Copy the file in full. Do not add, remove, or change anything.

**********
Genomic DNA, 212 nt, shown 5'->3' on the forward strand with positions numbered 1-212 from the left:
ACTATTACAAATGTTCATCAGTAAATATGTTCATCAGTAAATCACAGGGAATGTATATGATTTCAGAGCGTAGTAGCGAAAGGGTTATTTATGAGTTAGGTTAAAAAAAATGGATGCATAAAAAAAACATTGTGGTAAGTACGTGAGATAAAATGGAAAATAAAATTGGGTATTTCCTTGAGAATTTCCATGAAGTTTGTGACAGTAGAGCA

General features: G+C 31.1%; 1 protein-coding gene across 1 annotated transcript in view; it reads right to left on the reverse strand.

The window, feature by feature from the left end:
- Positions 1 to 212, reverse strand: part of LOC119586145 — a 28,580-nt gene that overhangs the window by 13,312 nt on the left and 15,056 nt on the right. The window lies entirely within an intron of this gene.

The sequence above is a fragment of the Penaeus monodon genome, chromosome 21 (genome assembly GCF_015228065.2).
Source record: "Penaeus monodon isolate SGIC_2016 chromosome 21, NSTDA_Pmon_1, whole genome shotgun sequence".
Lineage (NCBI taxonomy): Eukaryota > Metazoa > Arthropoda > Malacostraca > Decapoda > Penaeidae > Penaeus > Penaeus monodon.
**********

Genomic DNA, 212 nt, shown 5'->3' on the forward strand with positions numbered 1-212 from the left:
ACTATTACAAATGTTCATCAGTAAATATGTTCATCAGTAAATCACAGGGAATGTATATGATTTCAGAGCGTAGTAGCGAAAGGGTTATTTATGAGTTAGGTTAAAAAAAATGGATGCATAAAAAAAACATTGTGGTAAGTACGTGAGATAAAATGGAAAATAAAATTGGGTATTTCCTTGAGAATTTCCATGAAGTTTGTGACAGTAGAGCA

General features: G+C 31.1%; 1 protein-coding gene across 1 annotated transcript in view; it reads right to left on the reverse strand.

The window, feature by feature from the left end:
- Positions 1 to 212, reverse strand: part of LOC119586145 — a 28,580-nt gene that overhangs the window by 13,312 nt on the left and 15,056 nt on the right. The window lies entirely within an intron of this gene.

The sequence above is a fragment of the Penaeus monodon genome, chromosome 21 (genome assembly GCF_015228065.2).
Source record: "Penaeus monodon isolate SGIC_2016 chromosome 21, NSTDA_Pmon_1, whole genome shotgun sequence".
Lineage (NCBI taxonomy): Eukaryota > Metazoa > Arthropoda > Malacostraca > Decapoda > Penaeidae > Penaeus > Penaeus monodon.